Beena is an exception. Faced with starvation, most of the wives of criminals enter the flesh trade. “They have no other option,” says Chacko. Men are always around to exploit them. The woman will rarely get the chance to work as a maid servant because of the stigma attached to her husband.

“I know of several women who sell their bodies for food,” says Chacko. Suffering from a bad reputation, a few women have brought their children to the international village in the hopes of providing a better life for the youngsters.

On a hot Wednesday afternoon, the children have just returned from school. Several are playing on the swings and the slides. A few older ones are stacking firewood inside an open shed. Two boys are washing their clothes. Some are hanging around in the dormitory. Children being children, they smile easily at the visitor.

“Try not to ask them about their parents,” says Chacko. “Then they will realize I told you about their life stories. Instead, ask them about their dreams.”

So, when eight-year-old Rohit is asked what he wanted to be, when he grew up, he says, without hesitation, “A policeman. I want to catch all the robbers.”

David, 12, wants to be a teacher. And his logic is simple. “My teacher beats me a lot,” he says. “So when I grow up and become a teacher and when my teacher’s children become my students, I will also hit them.”

Neha, on the other hand, has noble aspirations. “I want to be like Mother Teresa,” she says, and explains why. “I want to help people. Uncle (Chacko) has helped me, and that is why I am able to go to school. Many people are helping us. So I want to do the same.”

The village is set in 3.5 acres surrounded by trees and plants. There are five dormitories, a large canteen, several bathrooms, and open areas. It is spacious and strikingly clean. “Children should be treated royally,” says Chacko. “That is my attitude.” Indeed, the village looks more like a tourist resort rather than the home of the children of criminals.

And because of the children’s traumatic family backgrounds Chacko tells positive stories, to keep their spirits up. One is the oft-familiar story of the endless failures of Abraham Lincoln before he became the president of the United States .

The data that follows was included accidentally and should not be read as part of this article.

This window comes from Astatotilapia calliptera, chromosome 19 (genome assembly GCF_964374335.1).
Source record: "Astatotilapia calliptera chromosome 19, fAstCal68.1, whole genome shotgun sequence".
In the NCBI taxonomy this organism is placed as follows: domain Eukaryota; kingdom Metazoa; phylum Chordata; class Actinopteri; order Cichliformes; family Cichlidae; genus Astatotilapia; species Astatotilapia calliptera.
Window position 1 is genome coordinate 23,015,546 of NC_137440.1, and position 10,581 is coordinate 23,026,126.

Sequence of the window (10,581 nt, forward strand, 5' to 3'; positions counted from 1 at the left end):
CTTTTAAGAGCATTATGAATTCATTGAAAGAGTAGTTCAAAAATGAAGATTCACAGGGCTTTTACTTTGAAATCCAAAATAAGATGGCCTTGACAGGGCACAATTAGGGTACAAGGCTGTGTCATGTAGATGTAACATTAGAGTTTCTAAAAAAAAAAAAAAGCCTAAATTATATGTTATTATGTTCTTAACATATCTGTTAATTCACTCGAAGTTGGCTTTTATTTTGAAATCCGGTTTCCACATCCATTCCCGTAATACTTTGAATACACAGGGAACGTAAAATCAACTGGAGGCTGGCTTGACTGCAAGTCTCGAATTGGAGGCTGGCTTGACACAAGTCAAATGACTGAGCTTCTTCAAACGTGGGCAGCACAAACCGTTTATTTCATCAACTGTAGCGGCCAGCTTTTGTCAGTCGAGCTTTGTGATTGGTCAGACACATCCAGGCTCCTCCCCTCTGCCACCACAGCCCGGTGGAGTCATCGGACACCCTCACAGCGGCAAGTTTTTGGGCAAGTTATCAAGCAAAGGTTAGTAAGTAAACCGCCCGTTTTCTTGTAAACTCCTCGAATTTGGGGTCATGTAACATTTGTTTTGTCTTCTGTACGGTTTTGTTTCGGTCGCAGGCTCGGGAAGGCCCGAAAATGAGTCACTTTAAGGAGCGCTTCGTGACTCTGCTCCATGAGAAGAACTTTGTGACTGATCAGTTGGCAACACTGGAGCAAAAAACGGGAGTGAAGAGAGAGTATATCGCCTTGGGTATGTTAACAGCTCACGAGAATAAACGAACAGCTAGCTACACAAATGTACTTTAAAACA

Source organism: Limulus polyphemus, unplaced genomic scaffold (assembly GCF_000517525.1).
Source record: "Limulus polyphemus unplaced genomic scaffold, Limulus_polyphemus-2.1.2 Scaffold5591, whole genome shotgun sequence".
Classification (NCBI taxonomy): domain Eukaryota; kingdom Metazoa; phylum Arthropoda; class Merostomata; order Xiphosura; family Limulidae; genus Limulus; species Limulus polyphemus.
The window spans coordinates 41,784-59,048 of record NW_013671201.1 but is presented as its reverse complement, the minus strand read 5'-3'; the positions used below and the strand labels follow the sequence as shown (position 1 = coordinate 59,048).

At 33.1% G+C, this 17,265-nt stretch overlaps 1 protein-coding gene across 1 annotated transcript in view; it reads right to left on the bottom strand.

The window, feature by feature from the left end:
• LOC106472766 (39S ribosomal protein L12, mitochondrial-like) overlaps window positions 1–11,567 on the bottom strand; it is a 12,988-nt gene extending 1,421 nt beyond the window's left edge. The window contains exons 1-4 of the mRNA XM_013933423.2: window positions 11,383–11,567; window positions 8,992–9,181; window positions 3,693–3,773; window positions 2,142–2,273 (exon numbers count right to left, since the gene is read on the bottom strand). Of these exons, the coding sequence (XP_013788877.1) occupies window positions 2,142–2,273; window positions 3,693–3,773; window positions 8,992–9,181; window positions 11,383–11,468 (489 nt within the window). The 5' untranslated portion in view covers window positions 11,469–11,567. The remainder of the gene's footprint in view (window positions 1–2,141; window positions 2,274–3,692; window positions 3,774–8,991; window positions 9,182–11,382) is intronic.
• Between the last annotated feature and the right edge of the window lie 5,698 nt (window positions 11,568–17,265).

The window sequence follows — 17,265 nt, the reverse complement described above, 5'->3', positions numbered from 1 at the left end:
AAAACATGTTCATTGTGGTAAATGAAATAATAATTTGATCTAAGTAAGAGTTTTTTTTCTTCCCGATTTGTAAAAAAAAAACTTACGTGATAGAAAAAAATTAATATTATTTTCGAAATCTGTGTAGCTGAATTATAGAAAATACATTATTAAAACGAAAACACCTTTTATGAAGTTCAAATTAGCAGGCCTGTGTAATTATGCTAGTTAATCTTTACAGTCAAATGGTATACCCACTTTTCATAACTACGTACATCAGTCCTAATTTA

Thanks to this positive atmosphere, there are heart-warming stories in the institution.

When Riya was in Class one she awoke one morning and found that her mother, Sandhya was not at home. She started crying. When Riya’s grandfather realized that Sandhya had eloped with a man, he brought Riya to the village. Riya’s father, Mukesh, was serving a long jail sentence for robbery.

Three years later, Sandhya came to see Riya, but the daughter did not want to meet her. “I told Riya, ‘She is your mother,’” says Chacko. “There is no replacement for a mother.”

Eventually, they met, and slowly mended their relationship. A couple of years later, Chacko received the news that Mukesh had been killed in a fight with another man. When Riya was informed, she cried bitterly for days. She hardly knew her father and now she would never know. “All the children felt sad for Riya,” says Chacko.

Then after another two years, Sandhya also died, aged 50. Now Riya was all alone in the world, but Chacko and his wife assured her that they were now her parents.

Emboldened, Riya carried on studying. When she finished her class 12, Chacko arranged a marriage for her with a local carpenter. Today, they have a three-year-old son, and five orphans.

“Riya said that she wanted to help others because she had received so much help herself,” he says. “Hence, she has adopted the children. She is very happy. And I also feel glad for her.”

This story is a ray of sunlight in this environment of tragedy. Of course, the obvious questions that come to mind when one sees the children are these: why do terrible things happen to innocent children? What wrong have they done? Why should they suffer like this?

Chacko shrugs his shoulders and says, “Who knows the ways of God? There are many questions for which we have no answers.”

(Some names have been changed)

(The New Indian Express, Chennai)